By Laurie Au
The city has spent $2.6 million for “public involvement” — such as advertising, brochures and community meetings — for its proposed rail transit system over the last three years.
Responding to recent media reports, City Councilwoman Ann Kobayashi’s campaign for mayor sent out a press release today, calling Mayor Mufi Hannemann’s use of taxpayer dollars on advertising and promotion “irresponsible.”
“Especially since rail is a (City) Charter amendment question, taxpayers’ money should not be used to lobby,” Kobayashi said. “Mufi has been saying it’s a federal mandate, but the federal government says you only have to inform the public, not spend $2.6 million.”
Elisa Yadao, spokeswoman for the city’s rail transit system under city-contracted consulting firm InfraConsult, was quick to note that not all of the expenses were on advertisements and that the total amount was over a span of two years since the project’s inception. Yadao also noted that public outreach is required by the Federal Transit Administration.
The city will hold its last of a series of community informational meetings tonight at Mililani Waena Elementary School. Organizers of anti-rail group, Stop Rail Now, have complained that they didn’t get ample time to present their side at these community meetings.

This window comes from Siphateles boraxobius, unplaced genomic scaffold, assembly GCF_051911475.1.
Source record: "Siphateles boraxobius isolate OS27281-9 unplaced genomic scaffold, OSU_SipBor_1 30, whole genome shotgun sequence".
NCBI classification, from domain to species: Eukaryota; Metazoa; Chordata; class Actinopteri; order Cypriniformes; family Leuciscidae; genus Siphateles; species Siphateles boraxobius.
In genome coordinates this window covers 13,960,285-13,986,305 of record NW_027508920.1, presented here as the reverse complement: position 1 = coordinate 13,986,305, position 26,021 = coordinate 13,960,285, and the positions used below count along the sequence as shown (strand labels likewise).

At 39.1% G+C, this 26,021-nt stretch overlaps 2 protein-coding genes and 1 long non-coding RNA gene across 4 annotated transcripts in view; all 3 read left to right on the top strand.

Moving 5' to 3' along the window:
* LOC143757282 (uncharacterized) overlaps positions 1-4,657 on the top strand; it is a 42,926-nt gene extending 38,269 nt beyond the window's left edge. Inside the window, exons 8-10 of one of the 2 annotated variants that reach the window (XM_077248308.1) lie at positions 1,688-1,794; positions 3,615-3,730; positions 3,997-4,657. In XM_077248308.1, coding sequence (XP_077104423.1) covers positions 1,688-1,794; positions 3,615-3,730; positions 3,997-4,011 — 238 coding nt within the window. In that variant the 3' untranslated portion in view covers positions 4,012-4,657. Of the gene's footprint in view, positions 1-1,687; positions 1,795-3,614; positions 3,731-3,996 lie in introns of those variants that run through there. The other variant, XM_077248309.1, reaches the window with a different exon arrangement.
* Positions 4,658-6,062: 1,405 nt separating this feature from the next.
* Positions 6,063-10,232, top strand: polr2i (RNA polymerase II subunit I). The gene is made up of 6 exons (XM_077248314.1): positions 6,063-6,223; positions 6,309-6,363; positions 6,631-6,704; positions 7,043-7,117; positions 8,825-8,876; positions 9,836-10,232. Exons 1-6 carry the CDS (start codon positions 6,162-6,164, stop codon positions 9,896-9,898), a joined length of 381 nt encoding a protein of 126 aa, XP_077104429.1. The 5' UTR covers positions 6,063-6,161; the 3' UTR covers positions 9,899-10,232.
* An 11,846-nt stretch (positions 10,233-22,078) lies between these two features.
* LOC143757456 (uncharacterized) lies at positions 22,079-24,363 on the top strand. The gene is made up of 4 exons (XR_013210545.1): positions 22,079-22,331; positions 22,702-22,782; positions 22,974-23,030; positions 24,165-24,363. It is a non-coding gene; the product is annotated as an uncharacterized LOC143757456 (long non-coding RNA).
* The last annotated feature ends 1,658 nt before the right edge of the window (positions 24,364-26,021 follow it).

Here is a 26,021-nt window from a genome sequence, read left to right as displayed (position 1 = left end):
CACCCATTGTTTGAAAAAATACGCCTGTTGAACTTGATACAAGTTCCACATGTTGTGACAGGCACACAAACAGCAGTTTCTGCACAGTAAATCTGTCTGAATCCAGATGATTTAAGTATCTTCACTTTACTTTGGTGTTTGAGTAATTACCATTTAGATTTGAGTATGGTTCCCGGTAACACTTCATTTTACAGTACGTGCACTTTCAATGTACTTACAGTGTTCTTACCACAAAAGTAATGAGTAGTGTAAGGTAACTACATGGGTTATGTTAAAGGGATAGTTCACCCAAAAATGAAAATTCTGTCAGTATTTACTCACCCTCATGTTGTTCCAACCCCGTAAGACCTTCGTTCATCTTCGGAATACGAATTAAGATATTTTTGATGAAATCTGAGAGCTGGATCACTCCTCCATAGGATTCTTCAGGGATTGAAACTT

After tonight’s meeting, the city will go dark on all its outreach and advertising with less than two weeks until Oahu voters vote on a crucial City Charter amendment that will determine the fate of the system.
On the decision to stop running the ads, Yadao said, “Clearly people have been hungry for information. We’re two weeks before the election, we made a decision last week so that we can be abundantly cautious.”
Here is a breakdown of the city’s expenses on outreach, courtesy of Yadao, from August 2005 to June 2008. (Download a PDF file here.)
Community Outreach, $1,501,100
Scoping meetings, speaker’s bureau, Neighborhood Board meetings
Alternatives Analysis Dissemination, $116,400
DVD production, airtime for DVD broadcast
Workshops and Symposia, $265,100
Preparation and staffing
Web site, $100,750
Development and maintenance
Olelo (Public TV access), $89,550
“Honolulu on the Move”
Commercial radio spots, $165,200
Airtime, production, “Honolulu on the Move”
Newsletter, clipping service, multi-language fliers